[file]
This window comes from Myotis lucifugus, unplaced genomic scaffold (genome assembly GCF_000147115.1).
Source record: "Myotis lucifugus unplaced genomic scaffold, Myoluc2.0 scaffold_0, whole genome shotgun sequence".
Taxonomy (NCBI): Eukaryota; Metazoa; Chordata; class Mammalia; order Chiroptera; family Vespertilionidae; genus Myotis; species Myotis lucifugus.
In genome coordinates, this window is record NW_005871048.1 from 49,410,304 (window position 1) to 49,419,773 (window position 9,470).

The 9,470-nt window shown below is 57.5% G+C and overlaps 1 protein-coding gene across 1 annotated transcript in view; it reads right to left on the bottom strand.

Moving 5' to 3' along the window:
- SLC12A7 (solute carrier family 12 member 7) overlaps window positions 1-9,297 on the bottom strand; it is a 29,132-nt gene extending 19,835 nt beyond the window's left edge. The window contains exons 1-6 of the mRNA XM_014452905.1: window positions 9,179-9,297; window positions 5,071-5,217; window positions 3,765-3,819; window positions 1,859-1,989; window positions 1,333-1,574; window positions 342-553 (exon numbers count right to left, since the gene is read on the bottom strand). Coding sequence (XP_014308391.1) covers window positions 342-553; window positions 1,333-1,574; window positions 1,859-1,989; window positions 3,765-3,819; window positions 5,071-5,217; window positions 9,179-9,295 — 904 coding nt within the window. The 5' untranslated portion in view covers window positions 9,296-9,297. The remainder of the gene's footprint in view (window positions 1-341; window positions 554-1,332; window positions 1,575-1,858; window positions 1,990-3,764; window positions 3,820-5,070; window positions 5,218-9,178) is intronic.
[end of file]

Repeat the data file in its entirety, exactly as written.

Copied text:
This window comes from Myotis lucifugus, unplaced genomic scaffold (genome assembly GCF_000147115.1).
Source record: "Myotis lucifugus unplaced genomic scaffold, Myoluc2.0 scaffold_0, whole genome shotgun sequence".
Taxonomy (NCBI): Eukaryota; Metazoa; Chordata; class Mammalia; order Chiroptera; family Vespertilionidae; genus Myotis; species Myotis lucifugus.
In genome coordinates, this window is record NW_005871048.1 from 49,410,304 (window position 1) to 49,419,773 (window position 9,470).

The 9,470-nt window shown below is 57.5% G+C and overlaps 1 protein-coding gene across 1 annotated transcript in view; it reads right to left on the bottom strand.

Moving 5' to 3' along the window:
- SLC12A7 (solute carrier family 12 member 7) overlaps window positions 1-9,297 on the bottom strand; it is a 29,132-nt gene extending 19,835 nt beyond the window's left edge. The window contains exons 1-6 of the mRNA XM_014452905.1: window positions 9,179-9,297; window positions 5,071-5,217; window positions 3,765-3,819; window positions 1,859-1,989; window positions 1,333-1,574; window positions 342-553 (exon numbers count right to left, since the gene is read on the bottom strand). Coding sequence (XP_014308391.1) covers window positions 342-553; window positions 1,333-1,574; window positions 1,859-1,989; window positions 3,765-3,819; window positions 5,071-5,217; window positions 9,179-9,295 — 904 coding nt within the window. The 5' untranslated portion in view covers window positions 9,296-9,297. The remainder of the gene's footprint in view (window positions 1-341; window positions 554-1,332; window positions 1,575-1,858; window positions 1,990-3,764; window positions 3,820-5,070; window positions 5,218-9,178) is intronic.